THE BIG READ: You can't charm me, JZ
Declaration. I love children. I also like animals, believe it or not. I have donated to the Unite Against Poaching Trust. And I once had a pet dog named Apartheid and my brother's was called Dompas. I use this justification for the same reason you qualify not being racist by the number of "black friends" you've collected.
That said, my affections are well-timed and well-placed.
However, when the two (children and animals) were in the same sentence this week ("Little girl's plea over rhinos prompts president to reply", yesterday), it stirred an ambivalence in me.
President Jacob Zuma responded to seven-year-old Afeefah Patel's letter within hours of its publication on Monday.
In Zuma-like handwriting, the girl had asked the president, through The Times editor, "to please look after our rhinos".
I do not doubt Zuma's heart-warming old-school charm, or his love for children. If this had been videoed in the US, Patel would probably also be dubbed "Obama little girl" and might have been a YouTube sensation by now.
It could have worked. But this is not America, Mr President; we have bread-and-butter issues to deal with.
To repeat, I've no problem with animals, especially abused dogs and endangered rhinos, nor with children. But when a dog takes front seat in a bakkie ahead of a farmworker, I take issue.
When I wake up to a radio breakfast show and all I want is a hard-news fix of what happened in the world during the night, I have issue with trivial sound bites about children. When I connect with you on social media for professional networking, I have issue with you bombarding me with snaps of your rascals.
The president's latest PR stunt is in bad taste.
In his response to Patel, Zuma said Operation Rhino had brought together "the police [the SA Police Service's organised crime unit] and our soldiers [SA National Defence Force], the Hawks and National Prosecuting Authority, all working together to protect our beloved rhinos. They are as concerned as you [are] to bring the perpetrators to book."
Impressive measures, but not when the safety of rhinos is prioritised ahead of that of miners. I am not charmed, Mr President. I can't be. To borrow from Cosatu's Zwelinzina Vavi: "My belt is on my skeleton."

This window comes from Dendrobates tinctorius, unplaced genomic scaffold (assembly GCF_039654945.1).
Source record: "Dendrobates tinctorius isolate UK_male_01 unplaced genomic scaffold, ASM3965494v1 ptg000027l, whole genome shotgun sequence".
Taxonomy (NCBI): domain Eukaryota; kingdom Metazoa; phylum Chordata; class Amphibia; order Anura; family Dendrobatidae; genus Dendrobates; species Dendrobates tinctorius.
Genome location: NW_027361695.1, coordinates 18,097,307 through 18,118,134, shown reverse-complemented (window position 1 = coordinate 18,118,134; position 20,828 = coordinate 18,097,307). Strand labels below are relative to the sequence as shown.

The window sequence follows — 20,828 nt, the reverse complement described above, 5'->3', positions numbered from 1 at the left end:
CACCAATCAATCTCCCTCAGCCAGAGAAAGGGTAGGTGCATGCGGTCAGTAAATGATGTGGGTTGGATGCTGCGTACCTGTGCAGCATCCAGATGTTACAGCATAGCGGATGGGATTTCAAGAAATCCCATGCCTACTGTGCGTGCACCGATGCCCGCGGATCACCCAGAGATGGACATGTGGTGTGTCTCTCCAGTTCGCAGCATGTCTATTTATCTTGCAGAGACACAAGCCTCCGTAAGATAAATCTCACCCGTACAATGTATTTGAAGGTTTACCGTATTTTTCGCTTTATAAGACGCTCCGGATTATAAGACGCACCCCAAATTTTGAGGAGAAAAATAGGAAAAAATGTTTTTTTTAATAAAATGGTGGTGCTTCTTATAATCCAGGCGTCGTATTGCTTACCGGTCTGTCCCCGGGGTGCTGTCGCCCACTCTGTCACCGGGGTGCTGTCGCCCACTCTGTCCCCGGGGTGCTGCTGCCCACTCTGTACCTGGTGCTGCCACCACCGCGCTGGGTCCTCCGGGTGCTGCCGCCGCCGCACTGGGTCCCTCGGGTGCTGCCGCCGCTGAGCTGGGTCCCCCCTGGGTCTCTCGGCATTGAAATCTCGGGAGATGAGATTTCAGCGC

As The Times's reporter Amukelani Chauke wrote on Facebook recently: "171 rhinos killed, government introduces rhino laws. More miners die in unsafe mines, nothing is done but talk shops dubbed mining indabas. It is official: animals are more NB than humans."
Politicians are being sidelined over the nationalisation debate. And there is talk of this debate threatening foreign investors. Yet investors come to these shores to hunt rhinos, and nothing is said other than that the "government will regulate the hunting [killing] of rhinos".
Miners are losing their lives and families while Aurora proprietor and Zuma's nephew Khulubuse Zuma dances on at the birthday parties of his uncle and aunts.
Zuma is no longer a man of the people as he adopts "the look but don't touch approach". The presidential hotline has bombed and other communication channels for "the people" to reach their president are just a farce. Even the ANC Youth League has to go through the media to communicate with the party's president.
It has been 40 days (and 40 nights) since Zuma (@SAPresident) tweeted, while the concerns of citizens on this platform are piling up. There isn't even an acknowledgement of this. In fact, I get more joy from Rwandan President Paul Kagame than from my own president.
When I asked Kagame this week, (@PaulKagame are you invited?) after news of "President Zuma to marry again", he promptly replied: "Possibly not . I am just hearing [the news] from you."
"Don't despair," I tweeted back.
The miners, too, should not despair. The president is aware of their letters to the editor, their tweets and calls to talk shows.
PS: Congratulations, Mr President, on your coming nuptials.
Mothapo is a marketing and communications practitioner. Follow him on twitter @SocietyNews